Steve: I tend to think that a poll worker is representing the local government and should not be bringing their religion or personal politics into that capacity.
    What’s your take?

  23. avatar
    Dr. Conspiracy November 11, 2014 at 9:26 am #

    The supervisor said that the “God bless you” remark was not why the election worker was not invited to serve this year. In any case, she wasn’t fired.

    Steve: Tonight, on a local radio station they were talking about a poll worker in New Hampshire who was fired for saying “God bless you” to voters.

  24. avatar
    Steve November 11, 2014 at 10:43 am #

    Dr. Conspiracy:
    The supervisor said that the “God bless you” remark was not why the election worker was not invited to serve this year. In any case, she wasn’t fired.

    True. The radio guy still put the “She was fired for saying ‘God bless you'” spin on it because I guess that gets people outraged.

  25. avatar
    The Magic M (not logged in) November 11, 2014 at 3:28 pm #

    Dr. Conspiracy: I think that a polling place should be a place of extreme neutrality

    Up to the point where you can’t wear a blue shirt lest you are accused of trying to subconsciously influence people to vote Democrat? I mean, there’s gotta be a line drawn somewhere where “neutrality” becomes absurd.
    Reminds me of the RWNJ croaks about how an Obama mural at a school that was a polling place was not covered properly during the 2012 elections somehow caused Romney’s loss. As if that would actually influence people.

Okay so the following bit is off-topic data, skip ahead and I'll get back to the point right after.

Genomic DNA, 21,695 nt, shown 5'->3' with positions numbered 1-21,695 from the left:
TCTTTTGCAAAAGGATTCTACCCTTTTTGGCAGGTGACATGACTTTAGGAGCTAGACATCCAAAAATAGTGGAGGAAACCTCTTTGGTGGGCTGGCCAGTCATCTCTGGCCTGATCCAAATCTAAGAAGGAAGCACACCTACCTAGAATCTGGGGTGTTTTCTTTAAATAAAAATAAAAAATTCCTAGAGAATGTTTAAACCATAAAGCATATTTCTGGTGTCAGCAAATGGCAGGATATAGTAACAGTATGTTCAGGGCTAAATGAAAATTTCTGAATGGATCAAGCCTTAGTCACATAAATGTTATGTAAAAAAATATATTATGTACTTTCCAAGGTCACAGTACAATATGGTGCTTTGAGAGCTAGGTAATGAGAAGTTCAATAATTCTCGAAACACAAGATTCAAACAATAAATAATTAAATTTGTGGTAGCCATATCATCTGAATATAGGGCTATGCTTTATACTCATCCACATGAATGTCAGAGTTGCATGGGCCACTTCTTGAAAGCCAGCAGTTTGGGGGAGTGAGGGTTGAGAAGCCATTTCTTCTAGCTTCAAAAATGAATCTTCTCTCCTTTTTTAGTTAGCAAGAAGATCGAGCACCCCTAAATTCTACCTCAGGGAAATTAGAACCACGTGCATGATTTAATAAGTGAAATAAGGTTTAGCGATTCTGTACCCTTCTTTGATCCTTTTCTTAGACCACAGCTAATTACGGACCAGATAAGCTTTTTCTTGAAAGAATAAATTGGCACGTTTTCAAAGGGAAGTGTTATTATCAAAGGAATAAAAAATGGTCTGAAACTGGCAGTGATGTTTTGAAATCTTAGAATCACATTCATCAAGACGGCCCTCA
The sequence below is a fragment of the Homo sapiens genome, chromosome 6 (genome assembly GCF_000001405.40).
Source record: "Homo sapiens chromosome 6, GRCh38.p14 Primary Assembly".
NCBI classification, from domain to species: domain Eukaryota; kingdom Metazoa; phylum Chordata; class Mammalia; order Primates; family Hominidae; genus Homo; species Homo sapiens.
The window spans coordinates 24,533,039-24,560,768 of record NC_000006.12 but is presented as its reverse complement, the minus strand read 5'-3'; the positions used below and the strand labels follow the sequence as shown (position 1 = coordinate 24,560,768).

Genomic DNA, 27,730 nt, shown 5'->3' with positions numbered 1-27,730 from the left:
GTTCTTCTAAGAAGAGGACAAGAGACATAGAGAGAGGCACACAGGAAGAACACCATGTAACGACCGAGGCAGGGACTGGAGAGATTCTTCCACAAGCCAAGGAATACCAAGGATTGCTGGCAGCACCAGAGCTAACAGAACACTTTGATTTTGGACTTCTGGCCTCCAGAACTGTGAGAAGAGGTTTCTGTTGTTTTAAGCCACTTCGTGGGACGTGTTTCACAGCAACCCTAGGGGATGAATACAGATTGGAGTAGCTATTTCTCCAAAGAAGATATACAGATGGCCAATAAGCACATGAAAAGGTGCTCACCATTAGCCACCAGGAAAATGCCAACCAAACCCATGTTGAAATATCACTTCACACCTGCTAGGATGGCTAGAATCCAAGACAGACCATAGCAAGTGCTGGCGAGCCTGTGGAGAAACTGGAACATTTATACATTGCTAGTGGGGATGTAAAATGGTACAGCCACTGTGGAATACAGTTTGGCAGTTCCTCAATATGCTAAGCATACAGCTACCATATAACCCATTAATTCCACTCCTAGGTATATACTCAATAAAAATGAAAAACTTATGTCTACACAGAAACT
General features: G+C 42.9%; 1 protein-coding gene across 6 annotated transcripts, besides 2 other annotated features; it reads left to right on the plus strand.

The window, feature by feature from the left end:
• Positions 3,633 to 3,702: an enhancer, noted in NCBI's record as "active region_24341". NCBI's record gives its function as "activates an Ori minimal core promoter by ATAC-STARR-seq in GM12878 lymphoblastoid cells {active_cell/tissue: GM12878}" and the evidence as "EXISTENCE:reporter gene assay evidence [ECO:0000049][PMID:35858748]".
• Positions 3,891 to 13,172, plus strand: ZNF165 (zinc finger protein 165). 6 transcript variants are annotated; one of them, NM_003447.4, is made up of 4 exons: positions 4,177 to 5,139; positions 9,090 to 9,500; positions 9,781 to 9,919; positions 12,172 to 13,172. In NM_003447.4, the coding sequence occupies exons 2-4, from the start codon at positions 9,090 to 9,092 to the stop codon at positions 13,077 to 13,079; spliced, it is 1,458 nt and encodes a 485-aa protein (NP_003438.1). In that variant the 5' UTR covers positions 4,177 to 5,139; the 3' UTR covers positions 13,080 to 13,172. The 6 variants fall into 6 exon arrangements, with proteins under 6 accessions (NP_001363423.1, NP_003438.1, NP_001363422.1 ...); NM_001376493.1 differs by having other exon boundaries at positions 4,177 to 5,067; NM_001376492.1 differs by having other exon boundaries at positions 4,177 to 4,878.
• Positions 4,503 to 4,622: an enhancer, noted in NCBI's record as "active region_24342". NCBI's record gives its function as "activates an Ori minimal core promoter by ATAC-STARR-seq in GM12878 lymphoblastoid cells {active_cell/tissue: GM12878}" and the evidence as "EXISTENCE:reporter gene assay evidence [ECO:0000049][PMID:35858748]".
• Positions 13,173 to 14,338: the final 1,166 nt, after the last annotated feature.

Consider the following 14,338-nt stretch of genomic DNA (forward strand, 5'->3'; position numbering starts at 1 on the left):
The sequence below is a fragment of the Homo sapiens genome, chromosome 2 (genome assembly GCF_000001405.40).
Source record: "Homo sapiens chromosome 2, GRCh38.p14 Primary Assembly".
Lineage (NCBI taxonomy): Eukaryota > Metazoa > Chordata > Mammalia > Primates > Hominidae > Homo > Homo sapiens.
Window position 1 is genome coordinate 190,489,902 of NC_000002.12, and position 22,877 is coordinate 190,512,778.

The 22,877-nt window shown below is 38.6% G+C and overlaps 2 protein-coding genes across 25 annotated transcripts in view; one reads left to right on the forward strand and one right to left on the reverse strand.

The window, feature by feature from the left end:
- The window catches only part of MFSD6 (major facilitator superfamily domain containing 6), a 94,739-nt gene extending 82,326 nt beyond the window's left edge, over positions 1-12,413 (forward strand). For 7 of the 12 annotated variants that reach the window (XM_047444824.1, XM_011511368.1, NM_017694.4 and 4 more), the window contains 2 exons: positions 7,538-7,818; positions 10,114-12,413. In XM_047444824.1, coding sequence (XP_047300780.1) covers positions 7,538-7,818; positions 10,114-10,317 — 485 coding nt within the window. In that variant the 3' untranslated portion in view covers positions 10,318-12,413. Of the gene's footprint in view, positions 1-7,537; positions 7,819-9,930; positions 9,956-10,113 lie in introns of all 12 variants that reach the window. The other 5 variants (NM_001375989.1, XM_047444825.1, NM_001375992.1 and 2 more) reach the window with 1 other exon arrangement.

Dr. Conspiracy: In our culture a Christian cross can be a religious symbol or just a fashion statement.

    I’m actually quite fond of wearing crosses despite being very critical of religion (as I went from Christian to Buddhist to agnostic). One of those inexplicable facts of life, I guess.

  26. avatar
    Dr. Conspiracy November 11, 2014 at 4:17 pm #

    If it were common for partisans of one party to wear distinctive shirt colors, then maybe one ought to wear a neutral shirt to the polls; however, that is not the case. Shirt colors aren’t regarded as significant. However, we don’t allow political signs within 200 ft. of a polling place and if someone shows up with a bumper sticker for a candidate or party, they have to move their car. I knew that, and parked the Obotmobile 300 ft away.

    When one runs an election they not only have to avoid bias, but the appearance of bias, and I do think they should have covered an Obama mural in 2012. When I said “extreme” I didn’t mean absurd.

    The Magic M (not logged in): Up to the point where you can’t wear a blue shirt lest you are accused of trying to subconsciously influence people to vote Democrat? I mean, there’s gotta be a line drawn somewhere where “neutrality” becomes absurd.